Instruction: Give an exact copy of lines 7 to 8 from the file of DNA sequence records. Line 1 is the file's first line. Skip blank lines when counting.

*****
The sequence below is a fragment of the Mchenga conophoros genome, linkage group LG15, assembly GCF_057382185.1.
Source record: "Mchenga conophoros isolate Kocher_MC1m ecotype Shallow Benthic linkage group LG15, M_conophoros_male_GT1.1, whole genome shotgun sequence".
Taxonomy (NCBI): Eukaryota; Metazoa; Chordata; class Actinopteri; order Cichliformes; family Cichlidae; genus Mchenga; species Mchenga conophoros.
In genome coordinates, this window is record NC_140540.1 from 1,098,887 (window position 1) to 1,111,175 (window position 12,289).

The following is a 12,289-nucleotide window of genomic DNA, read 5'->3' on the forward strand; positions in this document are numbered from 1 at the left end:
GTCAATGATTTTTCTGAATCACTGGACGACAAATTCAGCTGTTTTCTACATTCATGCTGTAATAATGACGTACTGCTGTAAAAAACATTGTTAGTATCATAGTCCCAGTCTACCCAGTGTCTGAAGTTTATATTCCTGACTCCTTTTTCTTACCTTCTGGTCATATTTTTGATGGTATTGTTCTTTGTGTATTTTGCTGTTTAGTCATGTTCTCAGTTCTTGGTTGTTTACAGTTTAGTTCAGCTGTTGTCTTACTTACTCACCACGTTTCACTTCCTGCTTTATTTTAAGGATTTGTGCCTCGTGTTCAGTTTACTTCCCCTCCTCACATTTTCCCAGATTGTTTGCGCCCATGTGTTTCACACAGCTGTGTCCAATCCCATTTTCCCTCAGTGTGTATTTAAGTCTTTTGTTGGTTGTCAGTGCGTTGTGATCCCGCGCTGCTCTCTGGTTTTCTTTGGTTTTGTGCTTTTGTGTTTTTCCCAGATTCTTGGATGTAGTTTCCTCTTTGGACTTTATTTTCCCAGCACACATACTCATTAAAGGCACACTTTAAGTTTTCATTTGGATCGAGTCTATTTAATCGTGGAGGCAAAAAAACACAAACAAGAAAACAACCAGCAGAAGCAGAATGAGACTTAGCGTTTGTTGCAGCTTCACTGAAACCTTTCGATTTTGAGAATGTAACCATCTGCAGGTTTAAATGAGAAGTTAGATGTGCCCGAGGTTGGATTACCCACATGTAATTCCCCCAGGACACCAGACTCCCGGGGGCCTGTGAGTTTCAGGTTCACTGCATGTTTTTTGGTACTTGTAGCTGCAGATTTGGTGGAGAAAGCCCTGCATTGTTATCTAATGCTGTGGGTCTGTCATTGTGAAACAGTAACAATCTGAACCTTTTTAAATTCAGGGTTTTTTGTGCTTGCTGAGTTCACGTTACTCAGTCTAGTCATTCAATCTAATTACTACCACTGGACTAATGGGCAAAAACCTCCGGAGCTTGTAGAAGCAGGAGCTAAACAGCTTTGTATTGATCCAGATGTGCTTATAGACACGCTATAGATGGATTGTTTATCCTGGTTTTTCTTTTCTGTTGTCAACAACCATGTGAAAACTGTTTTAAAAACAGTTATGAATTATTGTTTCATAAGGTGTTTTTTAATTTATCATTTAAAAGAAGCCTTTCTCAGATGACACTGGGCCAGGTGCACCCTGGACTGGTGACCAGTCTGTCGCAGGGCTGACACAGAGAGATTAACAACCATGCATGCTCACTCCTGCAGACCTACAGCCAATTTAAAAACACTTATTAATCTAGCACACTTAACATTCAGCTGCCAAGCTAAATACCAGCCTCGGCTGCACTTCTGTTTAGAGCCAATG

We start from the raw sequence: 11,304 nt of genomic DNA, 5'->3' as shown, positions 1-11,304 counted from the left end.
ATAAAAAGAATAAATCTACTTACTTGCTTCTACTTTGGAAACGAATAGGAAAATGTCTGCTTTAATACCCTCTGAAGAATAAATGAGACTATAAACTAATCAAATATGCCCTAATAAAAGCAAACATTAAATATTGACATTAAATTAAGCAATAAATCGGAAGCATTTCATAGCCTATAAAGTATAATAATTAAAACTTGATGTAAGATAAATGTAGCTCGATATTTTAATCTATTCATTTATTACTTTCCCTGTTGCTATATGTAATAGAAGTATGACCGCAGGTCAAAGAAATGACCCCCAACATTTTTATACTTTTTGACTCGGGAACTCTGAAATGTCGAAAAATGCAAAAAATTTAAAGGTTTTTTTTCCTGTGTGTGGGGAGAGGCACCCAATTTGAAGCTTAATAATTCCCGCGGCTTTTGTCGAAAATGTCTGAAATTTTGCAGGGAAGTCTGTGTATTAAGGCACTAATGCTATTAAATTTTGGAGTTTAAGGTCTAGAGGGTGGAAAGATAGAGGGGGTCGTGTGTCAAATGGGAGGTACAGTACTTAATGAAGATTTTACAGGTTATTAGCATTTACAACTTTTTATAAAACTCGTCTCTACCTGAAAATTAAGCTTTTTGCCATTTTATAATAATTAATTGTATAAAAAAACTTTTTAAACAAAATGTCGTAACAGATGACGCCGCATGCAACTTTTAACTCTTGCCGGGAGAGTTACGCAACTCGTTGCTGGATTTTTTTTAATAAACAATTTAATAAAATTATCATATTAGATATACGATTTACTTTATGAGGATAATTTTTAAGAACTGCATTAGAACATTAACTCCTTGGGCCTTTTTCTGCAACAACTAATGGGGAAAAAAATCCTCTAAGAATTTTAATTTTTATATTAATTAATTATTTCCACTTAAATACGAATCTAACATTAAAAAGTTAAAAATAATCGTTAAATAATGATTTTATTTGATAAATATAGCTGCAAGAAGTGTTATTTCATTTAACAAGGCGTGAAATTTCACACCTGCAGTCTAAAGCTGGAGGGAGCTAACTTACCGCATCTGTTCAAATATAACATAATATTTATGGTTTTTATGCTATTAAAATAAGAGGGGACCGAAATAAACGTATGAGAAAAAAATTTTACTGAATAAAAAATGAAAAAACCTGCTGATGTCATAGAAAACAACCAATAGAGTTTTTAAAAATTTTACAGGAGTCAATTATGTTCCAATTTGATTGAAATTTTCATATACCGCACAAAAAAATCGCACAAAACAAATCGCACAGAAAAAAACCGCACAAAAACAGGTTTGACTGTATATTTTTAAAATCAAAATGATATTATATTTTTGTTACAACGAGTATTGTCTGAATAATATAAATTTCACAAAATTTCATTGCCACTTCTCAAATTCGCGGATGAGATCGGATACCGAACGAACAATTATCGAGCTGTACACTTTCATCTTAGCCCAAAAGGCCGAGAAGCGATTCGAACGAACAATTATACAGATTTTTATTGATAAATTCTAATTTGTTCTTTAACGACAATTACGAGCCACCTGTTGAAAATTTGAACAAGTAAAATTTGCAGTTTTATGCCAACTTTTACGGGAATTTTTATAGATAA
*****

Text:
We start from the raw sequence: 11,304 nt of genomic DNA, 5'->3' as shown, positions 1-11,304 counted from the left end.
ATAAAAAGAATAAATCTACTTACTTGCTTCTACTTTGGAAACGAATAGGAAAATGTCTGCTTTAATACCCTCTGAAGAATAAATGAGACTATAAACTAATCAAATATGCCCTAATAAAAGCAAACATTAAATATTGACATTAAATTAAGCAATAAATCGGAAGCATTTCATAGCCTATAAAGTATAATAATTAAAACTTGATGTAAGATAAATGTAGCTCGATATTTTAATCTATTCATTTATTACTTTCCCTGTTGCTATATGTAATAGAAGTATGACCGCAGGTCAAAGAAATGACCCCCAACATTTTTATACTTTTTGACTCGGGAACTCTGAAATGTCGAAAAATGCAAAAAATTTAAAGGTTTTTTTTCCTGTGTGTGGGGAGAGGCACCCAATTTGAAGCTTAATAATTCCCGCGGCTTTTGTCGAAAATGTCTGAAATTTTGCAGGGAAGTCTGTGTATTAAGGCACTAATGCTATTAAATTTTGGAGTTTAAGGTCTAGAGGGTGGAAAGATAGAGGGGGTCGTGTGTCAAATGGGAGGTACAGTACTTAATGAAGATTTTACAGGTTATTAGCATTTACAACTTTTTATAAAACTCGTCTCTACCTGAAAATTAAGCTTTTTGCCATTTTATAATAATTAATTGTATAAAAAAACTTTTTAAACAAAATGTCGTAACAGATGACGCCGCATGCAACTTTTAACTCTTGCCGGGAGAGTTACGCAACTCGTTGCTGGATTTTTTTTAATAAACAATTTAATAAAATTATCATATTAGATATACGATTTACTTTATGAGGATAATTTTTAAGAACTGCATTAGAACATTAACTCCTTGGGCCTTTTTCTGCAACAACTAATGGGGAAAAAAATCCTCTAAGAATTTTAATTTTTATATTAATTAATTATTTCCACTTAAATACGAATCTAACATTAAAAAGTTAAAAATAATCGTTAAATAATGATTTTATTTGATAAATATAGCTGCAAGAAGTGTTATTTCATTTAACAAGGCGTGAAATTTCACACCTGCAGTCTAAAGCTGGAGGGAGCTAACTTACCGCATCTGTTCAAATATAACATAATATTTATGGTTTTTATGCTATTAAAATAAGAGGGGACCGAAATAAACGTATGAGAAAAAAATTTTACTGAATAAAAAATGAAAAAACCTGCTGATGTCATAGAAAACAACCAATAGAGTTTTTAAAAATTTTACAGGAGTCAATTATGTTCCAATTTGATTGAAATTTTCATATACCGCACAAAAAAATCGCACAAAACAAATCGCACAGAAAAAAACCGCACAAAAACAGGTTTGACTGTATATTTTTAAAATCAAAATGATATTATATTTTTGTTACAACGAGTATTGTCTGAATAATATAAATTTCACAAAATTTCATTGCCACTTCTCAAATTCGCGGATGAGATCGGATACCGAACGAACAATTATCGAGCTGTACACTTTCATCTTAGCCCAAAAGGCCGAGAAGCGATTCGAACGAACAATTATACAGATTTTTATTGATAAATTCTAATTTGTTCTTTAACGACAATTACGAGCCACCTGTTGAAAATTTGAACAAGTAAAATTTGCAGTTTTATGCCAACTTTTACGGGAATTTTTATAGATAA